For just a moment, imagine that you’re working as a salesperson. Now imagine that you have a call scheduled today with a really important client. Multiple reps from their offices have gathered to discuss whether to employ your business for the job. As the call goes on, voices go up and down…and are at times difficult to hear. But you’re getting most of it.
Cranking up the speaker just makes it sound more distorted. So you simply make do, interpreting what’s being said the best you can. You’re very good at that.
There comes a point in the discussion where things become particularly difficult to hear. This is the stage where the potential client asks “so exactly how will your firm help us solve this?””
You panic. You didn’t catch the last few minutes and aren’t sure what problem they’re trying to resolve. Your boss is counting on you to seal this deal. What can you do?
Should you acknowledge you didn’t hear them and ask them to repeat what they said? They might think you weren’t paying attention. What about relying on some slippery sales jargon? No, they’ll see right through that.
Every single day, individuals everywhere go through situations like this while working. They attempt to read between the lines and cope.
So in general, how is your work being impacted by your hearing loss? The following will help us find out.
The Better Hearing Institute questioned 80,000 people utilizing the same method the Census Bureau uses to obtain a representative sampling.
They found that people who have untreated hearing loss earn about $12,000 less per year than those who can hear.
Hey, that isn’t fair!
Hearing loss impacts your general performance so it isn’t hard to understand the above example. Unfortunately, he couldn’t close the deal. Everything was going very well until the client thought he wasn’t listening to them. They decided to go with a company that listens better.
His commission on this contract would have been more than $1000.
The situation was misinterpreted. But how do you think this impacted his career? If he was wearing hearing aids, imagine how different things might have been.
Injuries on the job
A study reported in the Journal of The American Medical Association found that individuals with neglected hearing loss are nearly 30% more likely to suffer a significant work accident. And, your danger of ending up in the emergency room after a serious fall goes up by 300% according to other studies.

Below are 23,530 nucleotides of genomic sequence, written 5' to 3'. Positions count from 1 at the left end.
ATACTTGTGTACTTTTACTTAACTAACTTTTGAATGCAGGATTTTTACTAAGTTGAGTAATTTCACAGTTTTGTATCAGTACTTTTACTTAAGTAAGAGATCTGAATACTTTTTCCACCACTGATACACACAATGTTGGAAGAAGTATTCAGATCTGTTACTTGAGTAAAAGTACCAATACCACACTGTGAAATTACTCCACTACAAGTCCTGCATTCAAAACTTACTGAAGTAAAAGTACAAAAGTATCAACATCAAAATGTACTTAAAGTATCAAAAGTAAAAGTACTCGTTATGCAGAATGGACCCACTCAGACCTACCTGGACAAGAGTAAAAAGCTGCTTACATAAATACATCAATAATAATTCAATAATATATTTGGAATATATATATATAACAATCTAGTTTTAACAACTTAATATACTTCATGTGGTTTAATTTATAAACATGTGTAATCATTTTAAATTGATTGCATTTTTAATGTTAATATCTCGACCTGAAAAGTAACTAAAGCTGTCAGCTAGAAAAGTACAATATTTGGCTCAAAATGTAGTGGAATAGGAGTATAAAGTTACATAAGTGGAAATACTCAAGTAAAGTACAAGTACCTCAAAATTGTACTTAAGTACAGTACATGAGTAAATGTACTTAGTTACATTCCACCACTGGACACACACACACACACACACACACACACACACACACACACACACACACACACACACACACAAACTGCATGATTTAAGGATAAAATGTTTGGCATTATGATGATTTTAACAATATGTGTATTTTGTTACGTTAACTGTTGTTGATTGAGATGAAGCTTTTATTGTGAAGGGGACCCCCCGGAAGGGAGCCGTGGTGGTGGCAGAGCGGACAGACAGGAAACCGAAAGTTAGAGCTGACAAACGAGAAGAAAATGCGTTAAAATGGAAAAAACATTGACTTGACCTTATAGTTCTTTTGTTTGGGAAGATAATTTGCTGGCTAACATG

And it may come as a shock that people with mild hearing loss had the highest risk among those with hearing loss. Maybe they don’t grasp that hearing loss of any type impairs a person at work.
Even if you have hearing loss, you can still be successful at work
You have a lot to offer an employer:
Hearing loss shouldn’t overshadow these. But it is often a factor. You might not even realize how huge an impact on your job it’s having. Take steps to decrease the impact like:
- When you’re talking with people, make certain you look directly at them. Try not to talk on the phone as much as possible.
- If a job is going to be beyond your capability you need to speak up. Your boss may, for example, ask you to go and do some work in an area of the building that can be really noisy. So that you can make up for it, offer to undertake a different task. By doing that, your boss won’t think you’re just trying to get out of doing work.
- Keep a well lit work space. Being able to see lips can help you follow even if you don’t read lips.
- Request that you get a hearing aid compatible (HAC) phone. The sound doesn’t go through background noise but instead goes straight into your ear. You will require hearing aids that are compatible with this technology to use one.
- In order to have it in writing, it’s not a bad plan to compose a sincere accommodations letter for your boss.
- Requesting a written overview/agenda before a meeting. Discussions will be easier to keep up with.
- Use your hearing aids while you’re at work every day, all the time. When you do, lots of of the accommodations won’t be necessary.
- Be aware that you aren’t required to divulge that you have hearing loss when you’re interviewing. And the interviewer can’t ask. But the other consideration is whether your hearing loss will have an effect on your ability to have a good interview. In that situation, you might decide to disclose this before the interview.
Hearing loss at work
Hearing loss can effect your work, even if it’s mild. But lots of the obstacles that neglected hearing loss can present will be resolved by getting it treated. We can help so give us a call!